The Interview Issue: Robert Whitt

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Robert Whitt recently made the most unexpected of career moves.

Four months ago, he left his position as executive director of White River State Park, where he served for 11 years, to become president and co-owner of Sun King Brewing Co. With no experience in the industry, Whitt, 54, has taken the helm of a brewery that’s both ramping up beer production (state law recently increased the amount it can produce from 30,000 barrels annually to 90,000) and getting into spirits, courtesy of a new $5 million Carmel facility.

When it comes to running a brewery, what skills do you bring to the table?

I certainly have an extensive background in management. White River State Park is a very multifaceted organization and there was a lot of carefully controlled chaos. Lots of balls in the air.

Prior to that, I also had a career in commercial real estate. I had quite a few positions in sales management, marketing, that sort of thing. To me, a lot of this is about building teams, hiring the best people and always looking ahead. [Sun King co-founders] Dave [Colt] and Clay [Robinson] have a vision of what they want to do, and it’s pretty clear. They want to be Indiana’s beer and spirits. It’s about taking their vision and making it a reality.

How did you get on Sun King’s radar?

While I was at White River State Park, I attended a lot of community and charity events. Back in 2009, shortly after the brewery was founded, they started popping up at those events. I tasted their beers and liked them. I visited their downtown brewery on a Friday evening, talked to the management and found that they shared a lot of the same concerns I had about the community and giving back. Over the ensuing years, we developed a stronger and stronger relationship.

Did you have to think about this career move for a while?

Definitely. I truly thought my job at White River State Park was the job of a lifetime. But Sun King is such a unique business and it’s unique because of the culture. The folks here are just truly passionate about what they do. It’s a very special place.

How long did it take you to get up to speed on the brewing industry?

I am by no means up to speed yet. I am working through the brewery, doing virtually every job. I’ve worked in our tasting room. I went to our small-batch brewery and taproom in Fishers and brewed a batch of beer with Dave Colt. I’ve gone out with the delivery drivers and with the draft technicians who clean out our draft lines at the Indianapolis bars and restaurants we serve. I went out with the salespeople and worked on the canning line. I’ve worked my way through all the functional areas throughout the brewery. It’s very important to understand all the pieces that go into this wonderful puzzle.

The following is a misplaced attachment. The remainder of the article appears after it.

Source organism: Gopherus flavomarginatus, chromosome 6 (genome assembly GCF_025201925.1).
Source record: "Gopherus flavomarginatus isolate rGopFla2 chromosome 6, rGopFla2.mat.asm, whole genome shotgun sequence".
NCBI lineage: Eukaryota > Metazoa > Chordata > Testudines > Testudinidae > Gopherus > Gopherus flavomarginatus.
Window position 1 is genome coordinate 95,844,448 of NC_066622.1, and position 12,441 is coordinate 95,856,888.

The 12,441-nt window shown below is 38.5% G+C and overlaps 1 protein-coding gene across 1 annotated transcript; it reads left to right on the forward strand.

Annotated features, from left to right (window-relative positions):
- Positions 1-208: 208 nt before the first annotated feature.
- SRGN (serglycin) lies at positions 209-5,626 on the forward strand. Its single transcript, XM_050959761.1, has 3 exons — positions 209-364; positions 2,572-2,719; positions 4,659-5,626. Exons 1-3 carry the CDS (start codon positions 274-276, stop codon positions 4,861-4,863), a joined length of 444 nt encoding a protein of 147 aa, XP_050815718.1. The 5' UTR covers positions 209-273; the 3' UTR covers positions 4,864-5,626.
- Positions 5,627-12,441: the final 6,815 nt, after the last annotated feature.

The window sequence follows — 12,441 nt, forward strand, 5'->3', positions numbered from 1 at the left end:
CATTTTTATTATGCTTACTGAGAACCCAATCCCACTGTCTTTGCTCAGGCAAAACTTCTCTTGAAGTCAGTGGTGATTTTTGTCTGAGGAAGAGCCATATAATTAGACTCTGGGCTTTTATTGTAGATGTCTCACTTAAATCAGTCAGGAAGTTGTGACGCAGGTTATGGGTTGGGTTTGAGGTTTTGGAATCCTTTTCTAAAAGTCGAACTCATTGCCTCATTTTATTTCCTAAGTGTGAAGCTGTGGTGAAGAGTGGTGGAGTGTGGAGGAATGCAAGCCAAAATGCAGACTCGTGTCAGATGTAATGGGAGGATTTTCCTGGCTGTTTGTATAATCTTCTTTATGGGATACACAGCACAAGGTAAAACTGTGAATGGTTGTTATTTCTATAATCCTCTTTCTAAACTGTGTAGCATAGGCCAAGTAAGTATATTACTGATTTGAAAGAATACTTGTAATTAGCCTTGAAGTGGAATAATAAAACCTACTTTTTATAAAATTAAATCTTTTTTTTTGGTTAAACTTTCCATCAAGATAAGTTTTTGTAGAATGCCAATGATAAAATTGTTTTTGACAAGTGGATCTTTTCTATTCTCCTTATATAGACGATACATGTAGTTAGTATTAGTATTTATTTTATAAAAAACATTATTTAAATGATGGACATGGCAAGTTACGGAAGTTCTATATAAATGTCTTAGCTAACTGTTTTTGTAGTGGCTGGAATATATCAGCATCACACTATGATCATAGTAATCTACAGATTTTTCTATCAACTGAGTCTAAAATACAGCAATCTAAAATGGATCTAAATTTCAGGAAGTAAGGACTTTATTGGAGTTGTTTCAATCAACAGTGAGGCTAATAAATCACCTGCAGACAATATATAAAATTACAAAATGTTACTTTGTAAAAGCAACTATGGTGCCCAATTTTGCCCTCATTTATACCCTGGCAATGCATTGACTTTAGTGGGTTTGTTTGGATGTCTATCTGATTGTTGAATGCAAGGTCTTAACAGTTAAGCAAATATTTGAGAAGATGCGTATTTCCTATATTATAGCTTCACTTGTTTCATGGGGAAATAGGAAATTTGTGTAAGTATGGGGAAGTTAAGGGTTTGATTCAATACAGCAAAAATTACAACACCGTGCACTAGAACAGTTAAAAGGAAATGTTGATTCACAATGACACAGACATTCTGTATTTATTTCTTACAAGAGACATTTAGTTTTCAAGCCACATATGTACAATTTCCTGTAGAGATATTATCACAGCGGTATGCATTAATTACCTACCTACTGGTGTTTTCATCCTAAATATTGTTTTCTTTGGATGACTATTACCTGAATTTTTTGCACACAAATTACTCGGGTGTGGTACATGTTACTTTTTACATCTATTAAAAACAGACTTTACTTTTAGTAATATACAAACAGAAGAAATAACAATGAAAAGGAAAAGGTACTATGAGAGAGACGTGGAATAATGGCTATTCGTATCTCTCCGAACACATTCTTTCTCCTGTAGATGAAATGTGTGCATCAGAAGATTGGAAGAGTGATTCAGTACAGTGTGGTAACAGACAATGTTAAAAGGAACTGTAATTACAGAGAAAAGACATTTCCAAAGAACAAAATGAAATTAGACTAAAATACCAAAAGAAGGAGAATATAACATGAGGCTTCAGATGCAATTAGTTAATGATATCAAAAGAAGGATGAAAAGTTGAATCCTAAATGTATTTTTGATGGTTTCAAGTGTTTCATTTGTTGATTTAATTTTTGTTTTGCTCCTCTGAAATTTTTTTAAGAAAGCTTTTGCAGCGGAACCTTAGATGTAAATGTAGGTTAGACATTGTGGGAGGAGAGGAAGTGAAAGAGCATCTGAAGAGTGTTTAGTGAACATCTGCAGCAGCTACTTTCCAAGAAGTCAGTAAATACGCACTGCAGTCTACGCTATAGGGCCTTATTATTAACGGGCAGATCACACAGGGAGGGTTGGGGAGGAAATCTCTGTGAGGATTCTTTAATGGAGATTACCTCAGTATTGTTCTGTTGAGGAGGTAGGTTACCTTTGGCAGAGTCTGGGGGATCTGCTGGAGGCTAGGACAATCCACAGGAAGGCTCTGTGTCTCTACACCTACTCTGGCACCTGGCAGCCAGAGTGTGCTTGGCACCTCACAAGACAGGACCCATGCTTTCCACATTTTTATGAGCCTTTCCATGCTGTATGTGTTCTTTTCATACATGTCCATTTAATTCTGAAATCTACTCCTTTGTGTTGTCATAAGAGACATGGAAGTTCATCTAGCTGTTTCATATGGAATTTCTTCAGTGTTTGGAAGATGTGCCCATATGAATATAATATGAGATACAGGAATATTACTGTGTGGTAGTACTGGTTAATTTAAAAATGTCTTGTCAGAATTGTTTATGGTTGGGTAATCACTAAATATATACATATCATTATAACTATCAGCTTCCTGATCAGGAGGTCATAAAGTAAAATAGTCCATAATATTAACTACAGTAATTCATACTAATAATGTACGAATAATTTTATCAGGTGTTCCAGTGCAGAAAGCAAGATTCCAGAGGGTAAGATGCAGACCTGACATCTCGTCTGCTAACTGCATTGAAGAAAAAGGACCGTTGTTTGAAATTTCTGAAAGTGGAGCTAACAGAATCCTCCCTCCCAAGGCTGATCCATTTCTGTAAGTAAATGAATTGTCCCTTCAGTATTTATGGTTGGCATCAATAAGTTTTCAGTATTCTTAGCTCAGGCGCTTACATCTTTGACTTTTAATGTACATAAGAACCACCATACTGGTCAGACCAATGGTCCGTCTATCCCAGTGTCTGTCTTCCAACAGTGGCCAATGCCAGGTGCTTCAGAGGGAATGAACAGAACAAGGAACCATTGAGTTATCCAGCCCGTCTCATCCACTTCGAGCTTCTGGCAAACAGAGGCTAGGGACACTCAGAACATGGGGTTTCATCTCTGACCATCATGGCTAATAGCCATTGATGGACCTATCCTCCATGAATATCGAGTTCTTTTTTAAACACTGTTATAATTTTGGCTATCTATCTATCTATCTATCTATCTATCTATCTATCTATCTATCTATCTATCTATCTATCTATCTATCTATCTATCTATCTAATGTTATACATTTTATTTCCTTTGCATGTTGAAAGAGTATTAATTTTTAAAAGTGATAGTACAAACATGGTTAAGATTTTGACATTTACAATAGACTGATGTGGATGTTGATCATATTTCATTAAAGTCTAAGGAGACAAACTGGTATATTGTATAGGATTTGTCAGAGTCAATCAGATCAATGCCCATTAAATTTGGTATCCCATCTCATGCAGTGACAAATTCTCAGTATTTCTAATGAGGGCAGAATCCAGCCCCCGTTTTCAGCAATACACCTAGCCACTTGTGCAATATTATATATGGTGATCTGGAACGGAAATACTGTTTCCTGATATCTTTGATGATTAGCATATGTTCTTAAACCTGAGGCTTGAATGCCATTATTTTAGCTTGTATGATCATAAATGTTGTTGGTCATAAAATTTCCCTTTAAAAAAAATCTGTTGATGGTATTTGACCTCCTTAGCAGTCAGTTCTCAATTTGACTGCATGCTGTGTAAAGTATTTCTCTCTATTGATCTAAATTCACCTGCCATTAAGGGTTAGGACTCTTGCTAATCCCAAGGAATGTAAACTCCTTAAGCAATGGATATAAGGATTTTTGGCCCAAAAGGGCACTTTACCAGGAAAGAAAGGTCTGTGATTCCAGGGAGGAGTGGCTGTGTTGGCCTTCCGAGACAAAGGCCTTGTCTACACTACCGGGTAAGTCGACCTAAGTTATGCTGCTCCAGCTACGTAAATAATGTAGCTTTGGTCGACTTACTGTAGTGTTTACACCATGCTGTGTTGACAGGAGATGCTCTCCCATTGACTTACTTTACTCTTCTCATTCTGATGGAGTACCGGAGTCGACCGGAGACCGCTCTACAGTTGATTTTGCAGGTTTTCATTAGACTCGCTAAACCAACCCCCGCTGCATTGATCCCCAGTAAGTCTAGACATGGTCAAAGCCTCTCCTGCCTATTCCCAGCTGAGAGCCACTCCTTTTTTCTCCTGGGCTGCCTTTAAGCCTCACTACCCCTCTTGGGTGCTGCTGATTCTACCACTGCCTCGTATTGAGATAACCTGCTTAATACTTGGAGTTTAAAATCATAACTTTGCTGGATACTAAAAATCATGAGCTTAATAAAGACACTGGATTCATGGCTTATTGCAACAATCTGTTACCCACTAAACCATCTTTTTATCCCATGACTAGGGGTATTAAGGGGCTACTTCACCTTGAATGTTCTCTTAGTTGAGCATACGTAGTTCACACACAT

What are the plans for the new Carmel distillery?

We see it as a natural extension of the brewing process. Distilling is something we’ve been interested in for a number of years, but we put it on the back burner because we’ve been so challenged to keep up with the demand for our beer. But they’ve been thinking about this for a long time. It’s going to be a very exciting project, with a two-story, 15,000-square-foot facility, with a distillery and a beer taproom. So you’ll be able to get our beers, as well as cocktails made with spirits produced on site.

What are your plans for the future?

The long-term plan is to have both a physical and a community presence in a number of cities throughout Indiana. We certainly would look at the possibility of having taproom-type facilities in a number of cities around the state. We have 350 community partners (charitable organizations with which Sun King has a relationship), most of them currently in central Indiana. But I think we have a long-term interest in expanding that. And likewise, I think they’re going to be participating at various levels in something like 750 events this year. Again, that’s almost all in central Indiana. But I think we’ll be growing that presence as well.

What’s Sun King’s revenue?

This year, I think we’ll do somewhere in the neighborhood of $12 million. As far as the future goes, I don’t think I’ve got my arms around this thing enough to be able to give a number yet. I’m still kind of formulating what would be mid- and long-term goals in that regard.

What’s your favorite Sun King beer?

I would say that my go-to beer, year round, is Osiris Pale Ale. But having said that, I’m very prone to seasonal beers. So my tastes change throughout the year. Generally, somewhat lighter beers in the warmer months and somewhat fuller-flavored beers in the cooler months. I definitely experiment, and I try every beer here. I think, over the history of the company, they’ve made somewhere north of 300 different beers.•

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